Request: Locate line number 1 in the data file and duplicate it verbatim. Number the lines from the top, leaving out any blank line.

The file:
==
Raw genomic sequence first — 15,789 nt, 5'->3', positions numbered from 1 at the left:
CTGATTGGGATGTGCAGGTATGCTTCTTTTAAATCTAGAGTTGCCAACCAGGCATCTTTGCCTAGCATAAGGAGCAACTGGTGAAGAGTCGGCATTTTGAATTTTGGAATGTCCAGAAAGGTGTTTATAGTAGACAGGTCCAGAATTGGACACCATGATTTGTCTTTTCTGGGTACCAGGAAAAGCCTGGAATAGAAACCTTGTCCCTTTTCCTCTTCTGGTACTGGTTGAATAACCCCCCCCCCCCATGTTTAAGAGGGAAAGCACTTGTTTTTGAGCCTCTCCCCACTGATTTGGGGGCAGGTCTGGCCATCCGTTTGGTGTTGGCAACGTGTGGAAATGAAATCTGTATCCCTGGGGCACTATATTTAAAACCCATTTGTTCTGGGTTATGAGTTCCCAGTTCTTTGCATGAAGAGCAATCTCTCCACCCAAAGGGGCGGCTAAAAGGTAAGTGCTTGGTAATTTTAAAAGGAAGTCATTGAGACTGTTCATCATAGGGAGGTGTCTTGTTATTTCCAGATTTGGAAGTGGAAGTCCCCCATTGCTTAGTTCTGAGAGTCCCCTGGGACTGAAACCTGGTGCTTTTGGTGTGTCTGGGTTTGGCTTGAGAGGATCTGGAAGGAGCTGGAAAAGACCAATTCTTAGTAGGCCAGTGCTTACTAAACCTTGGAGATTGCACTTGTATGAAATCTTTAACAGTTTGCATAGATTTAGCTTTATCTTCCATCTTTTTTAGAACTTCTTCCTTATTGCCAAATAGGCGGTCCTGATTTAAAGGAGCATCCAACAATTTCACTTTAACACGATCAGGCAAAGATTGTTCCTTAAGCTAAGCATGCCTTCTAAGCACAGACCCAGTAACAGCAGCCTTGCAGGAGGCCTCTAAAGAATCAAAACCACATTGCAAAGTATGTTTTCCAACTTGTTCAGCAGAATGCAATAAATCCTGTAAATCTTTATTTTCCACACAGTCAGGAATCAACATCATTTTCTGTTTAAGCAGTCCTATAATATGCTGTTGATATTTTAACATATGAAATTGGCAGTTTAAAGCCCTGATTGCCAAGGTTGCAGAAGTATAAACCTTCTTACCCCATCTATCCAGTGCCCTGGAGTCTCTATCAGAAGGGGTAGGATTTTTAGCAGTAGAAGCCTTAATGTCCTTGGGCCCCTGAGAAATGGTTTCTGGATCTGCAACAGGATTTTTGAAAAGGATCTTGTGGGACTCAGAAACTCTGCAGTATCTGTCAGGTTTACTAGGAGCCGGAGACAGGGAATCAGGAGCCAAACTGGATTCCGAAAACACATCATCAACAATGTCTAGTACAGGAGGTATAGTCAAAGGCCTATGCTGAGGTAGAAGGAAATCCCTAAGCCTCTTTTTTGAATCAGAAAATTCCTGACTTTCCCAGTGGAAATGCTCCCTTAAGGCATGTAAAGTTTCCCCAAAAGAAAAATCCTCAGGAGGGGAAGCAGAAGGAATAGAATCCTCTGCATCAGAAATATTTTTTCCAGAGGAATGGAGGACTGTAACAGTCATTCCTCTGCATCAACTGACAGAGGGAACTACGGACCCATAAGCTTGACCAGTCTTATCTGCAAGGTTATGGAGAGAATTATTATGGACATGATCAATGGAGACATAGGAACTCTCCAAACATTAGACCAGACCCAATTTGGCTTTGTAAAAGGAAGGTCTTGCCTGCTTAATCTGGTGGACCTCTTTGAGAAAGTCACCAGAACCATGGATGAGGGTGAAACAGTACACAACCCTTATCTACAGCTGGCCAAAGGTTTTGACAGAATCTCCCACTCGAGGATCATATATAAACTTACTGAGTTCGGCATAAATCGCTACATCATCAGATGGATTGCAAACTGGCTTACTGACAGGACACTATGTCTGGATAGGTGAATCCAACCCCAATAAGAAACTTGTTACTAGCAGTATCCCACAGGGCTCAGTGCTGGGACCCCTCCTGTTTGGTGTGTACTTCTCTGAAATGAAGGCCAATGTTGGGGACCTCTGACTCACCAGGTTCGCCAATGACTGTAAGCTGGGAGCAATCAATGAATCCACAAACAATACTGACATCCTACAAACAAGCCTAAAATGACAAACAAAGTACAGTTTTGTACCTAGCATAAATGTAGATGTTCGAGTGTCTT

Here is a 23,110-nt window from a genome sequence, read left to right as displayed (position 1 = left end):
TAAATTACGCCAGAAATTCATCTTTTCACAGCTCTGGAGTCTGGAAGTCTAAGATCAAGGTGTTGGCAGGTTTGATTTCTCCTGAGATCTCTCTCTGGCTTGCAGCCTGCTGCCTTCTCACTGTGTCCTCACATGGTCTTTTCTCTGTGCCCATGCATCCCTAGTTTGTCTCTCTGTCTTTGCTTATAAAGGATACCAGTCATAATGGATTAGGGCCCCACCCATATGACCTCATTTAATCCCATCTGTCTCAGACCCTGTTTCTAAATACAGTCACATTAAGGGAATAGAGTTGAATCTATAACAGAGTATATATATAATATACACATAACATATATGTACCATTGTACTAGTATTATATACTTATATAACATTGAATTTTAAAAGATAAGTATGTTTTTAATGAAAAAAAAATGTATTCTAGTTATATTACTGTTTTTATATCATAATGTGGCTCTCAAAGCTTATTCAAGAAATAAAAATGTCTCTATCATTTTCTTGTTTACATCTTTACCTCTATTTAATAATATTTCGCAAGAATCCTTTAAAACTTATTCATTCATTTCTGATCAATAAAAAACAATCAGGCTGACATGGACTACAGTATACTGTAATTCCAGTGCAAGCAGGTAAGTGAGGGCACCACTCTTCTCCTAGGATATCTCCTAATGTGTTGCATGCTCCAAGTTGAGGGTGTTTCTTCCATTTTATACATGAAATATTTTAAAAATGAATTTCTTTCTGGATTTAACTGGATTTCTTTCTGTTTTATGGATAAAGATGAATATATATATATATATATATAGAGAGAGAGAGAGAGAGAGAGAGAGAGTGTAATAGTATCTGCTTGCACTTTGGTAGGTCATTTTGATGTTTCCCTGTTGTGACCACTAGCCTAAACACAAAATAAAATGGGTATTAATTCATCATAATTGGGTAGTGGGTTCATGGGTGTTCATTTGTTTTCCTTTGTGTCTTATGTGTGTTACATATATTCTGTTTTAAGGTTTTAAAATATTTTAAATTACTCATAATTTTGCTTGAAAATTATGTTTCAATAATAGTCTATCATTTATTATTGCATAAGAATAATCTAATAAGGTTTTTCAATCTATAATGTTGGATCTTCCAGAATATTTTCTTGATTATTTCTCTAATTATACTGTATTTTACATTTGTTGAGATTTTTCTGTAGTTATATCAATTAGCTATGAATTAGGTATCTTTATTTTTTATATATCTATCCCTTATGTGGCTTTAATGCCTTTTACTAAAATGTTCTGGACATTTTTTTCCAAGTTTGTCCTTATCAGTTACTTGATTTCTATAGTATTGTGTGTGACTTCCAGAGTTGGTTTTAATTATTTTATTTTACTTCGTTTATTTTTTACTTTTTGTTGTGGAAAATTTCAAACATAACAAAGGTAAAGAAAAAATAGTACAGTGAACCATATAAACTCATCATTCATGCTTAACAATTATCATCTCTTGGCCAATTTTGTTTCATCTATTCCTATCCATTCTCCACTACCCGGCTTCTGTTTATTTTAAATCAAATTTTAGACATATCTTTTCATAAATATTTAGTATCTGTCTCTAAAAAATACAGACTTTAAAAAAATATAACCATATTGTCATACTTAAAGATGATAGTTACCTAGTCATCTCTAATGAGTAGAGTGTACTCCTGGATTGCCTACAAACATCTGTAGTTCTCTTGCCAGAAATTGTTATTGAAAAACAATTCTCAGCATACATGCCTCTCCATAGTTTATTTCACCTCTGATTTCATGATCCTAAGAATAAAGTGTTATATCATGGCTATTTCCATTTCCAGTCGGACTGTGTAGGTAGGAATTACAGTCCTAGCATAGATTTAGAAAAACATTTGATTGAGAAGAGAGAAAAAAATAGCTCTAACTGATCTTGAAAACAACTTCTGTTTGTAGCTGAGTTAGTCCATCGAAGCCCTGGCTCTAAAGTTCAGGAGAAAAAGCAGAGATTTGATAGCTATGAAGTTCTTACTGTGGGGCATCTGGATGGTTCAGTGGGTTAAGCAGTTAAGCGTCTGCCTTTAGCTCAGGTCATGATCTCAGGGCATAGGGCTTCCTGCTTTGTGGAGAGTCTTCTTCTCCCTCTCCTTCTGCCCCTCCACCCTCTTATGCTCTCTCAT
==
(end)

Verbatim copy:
Raw genomic sequence first — 15,789 nt, 5'->3', positions numbered from 1 at the left: